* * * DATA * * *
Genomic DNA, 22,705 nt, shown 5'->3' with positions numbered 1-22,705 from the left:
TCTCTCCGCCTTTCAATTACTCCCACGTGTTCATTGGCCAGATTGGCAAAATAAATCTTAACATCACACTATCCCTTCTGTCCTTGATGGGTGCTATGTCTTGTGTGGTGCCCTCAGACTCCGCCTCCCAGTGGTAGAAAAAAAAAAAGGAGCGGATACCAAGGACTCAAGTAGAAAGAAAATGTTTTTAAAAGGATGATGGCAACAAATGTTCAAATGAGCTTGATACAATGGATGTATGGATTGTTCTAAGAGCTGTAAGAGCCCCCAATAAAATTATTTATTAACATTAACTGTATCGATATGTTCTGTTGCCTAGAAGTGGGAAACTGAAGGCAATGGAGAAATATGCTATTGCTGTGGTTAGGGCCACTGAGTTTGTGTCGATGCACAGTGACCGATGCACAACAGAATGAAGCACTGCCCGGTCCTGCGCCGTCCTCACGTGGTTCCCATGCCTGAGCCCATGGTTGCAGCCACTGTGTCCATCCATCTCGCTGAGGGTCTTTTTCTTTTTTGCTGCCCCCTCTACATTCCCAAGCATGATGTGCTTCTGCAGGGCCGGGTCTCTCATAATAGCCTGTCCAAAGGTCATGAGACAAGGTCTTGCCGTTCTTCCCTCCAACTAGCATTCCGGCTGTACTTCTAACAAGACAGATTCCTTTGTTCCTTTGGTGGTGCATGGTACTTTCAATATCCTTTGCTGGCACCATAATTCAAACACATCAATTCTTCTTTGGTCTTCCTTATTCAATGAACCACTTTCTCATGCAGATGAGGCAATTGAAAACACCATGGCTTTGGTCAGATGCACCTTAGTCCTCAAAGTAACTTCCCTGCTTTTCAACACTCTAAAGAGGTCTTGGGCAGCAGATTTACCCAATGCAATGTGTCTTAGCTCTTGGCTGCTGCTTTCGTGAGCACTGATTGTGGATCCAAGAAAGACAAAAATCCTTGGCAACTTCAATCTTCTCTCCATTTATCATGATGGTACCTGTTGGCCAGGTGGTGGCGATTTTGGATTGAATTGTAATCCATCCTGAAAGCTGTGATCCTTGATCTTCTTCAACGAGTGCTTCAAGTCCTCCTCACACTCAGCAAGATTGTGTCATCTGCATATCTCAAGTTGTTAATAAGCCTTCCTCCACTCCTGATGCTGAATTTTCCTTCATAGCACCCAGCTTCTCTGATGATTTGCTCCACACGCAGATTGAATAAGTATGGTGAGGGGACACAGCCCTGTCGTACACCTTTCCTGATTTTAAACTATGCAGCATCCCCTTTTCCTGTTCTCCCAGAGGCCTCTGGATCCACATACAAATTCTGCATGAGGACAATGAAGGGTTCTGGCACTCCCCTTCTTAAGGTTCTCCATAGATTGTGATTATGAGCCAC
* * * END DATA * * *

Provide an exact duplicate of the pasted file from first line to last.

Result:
Genomic DNA, 22,705 nt, shown 5'->3' with positions numbered 1-22,705 from the left:
TCTCTCCGCCTTTCAATTACTCCCACGTGTTCATTGGCCAGATTGGCAAAATAAATCTTAACATCACACTATCCCTTCTGTCCTTGATGGGTGCTATGTCTTGTGTGGTGCCCTCAGACTCCGCCTCCCAGTGGTAGAAAAAAAAAAAGGAGCGGATACCAAGGACTCAAGTAGAAAGAAAATGTTTTTAAAAGGATGATGGCAACAAATGTTCAAATGAGCTTGATACAATGGATGTATGGATTGTTCTAAGAGCTGTAAGAGCCCCCAATAAAATTATTTATTAACATTAACTGTATCGATATGTTCTGTTGCCTAGAAGTGGGAAACTGAAGGCAATGGAGAAATATGCTATTGCTGTGGTTAGGGCCACTGAGTTTGTGTCGATGCACAGTGACCGATGCACAACAGAATGAAGCACTGCCCGGTCCTGCGCCGTCCTCACGTGGTTCCCATGCCTGAGCCCATGGTTGCAGCCACTGTGTCCATCCATCTCGCTGAGGGTCTTTTTCTTTTTTGCTGCCCCCTCTACATTCCCAAGCATGATGTGCTTCTGCAGGGCCGGGTCTCTCATAATAGCCTGTCCAAAGGTCATGAGACAAGGTCTTGCCGTTCTTCCCTCCAACTAGCATTCCGGCTGTACTTCTAACAAGACAGATTCCTTTGTTCCTTTGGTGGTGCATGGTACTTTCAATATCCTTTGCTGGCACCATAATTCAAACACATCAATTCTTCTTTGGTCTTCCTTATTCAATGAACCACTTTCTCATGCAGATGAGGCAATTGAAAACACCATGGCTTTGGTCAGATGCACCTTAGTCCTCAAAGTAACTTCCCTGCTTTTCAACACTCTAAAGAGGTCTTGGGCAGCAGATTTACCCAATGCAATGTGTCTTAGCTCTTGGCTGCTGCTTTCGTGAGCACTGATTGTGGATCCAAGAAAGACAAAAATCCTTGGCAACTTCAATCTTCTCTCCATTTATCATGATGGTACCTGTTGGCCAGGTGGTGGCGATTTTGGATTGAATTGTAATCCATCCTGAAAGCTGTGATCCTTGATCTTCTTCAACGAGTGCTTCAAGTCCTCCTCACACTCAGCAAGATTGTGTCATCTGCATATCTCAAGTTGTTAATAAGCCTTCCTCCACTCCTGATGCTGAATTTTCCTTCATAGCACCCAGCTTCTCTGATGATTTGCTCCACACGCAGATTGAATAAGTATGGTGAGGGGACACAGCCCTGTCGTACACCTTTCCTGATTTTAAACTATGCAGCATCCCCTTTTCCTGTTCTCCCAGAGGCCTCTGGATCCACATACAAATTCTGCATGAGGACAATGAAGGGTTCTGGCACTCCCCTTCTTAAGGTTCTCCATAGATTGTGATTATGAGCCAC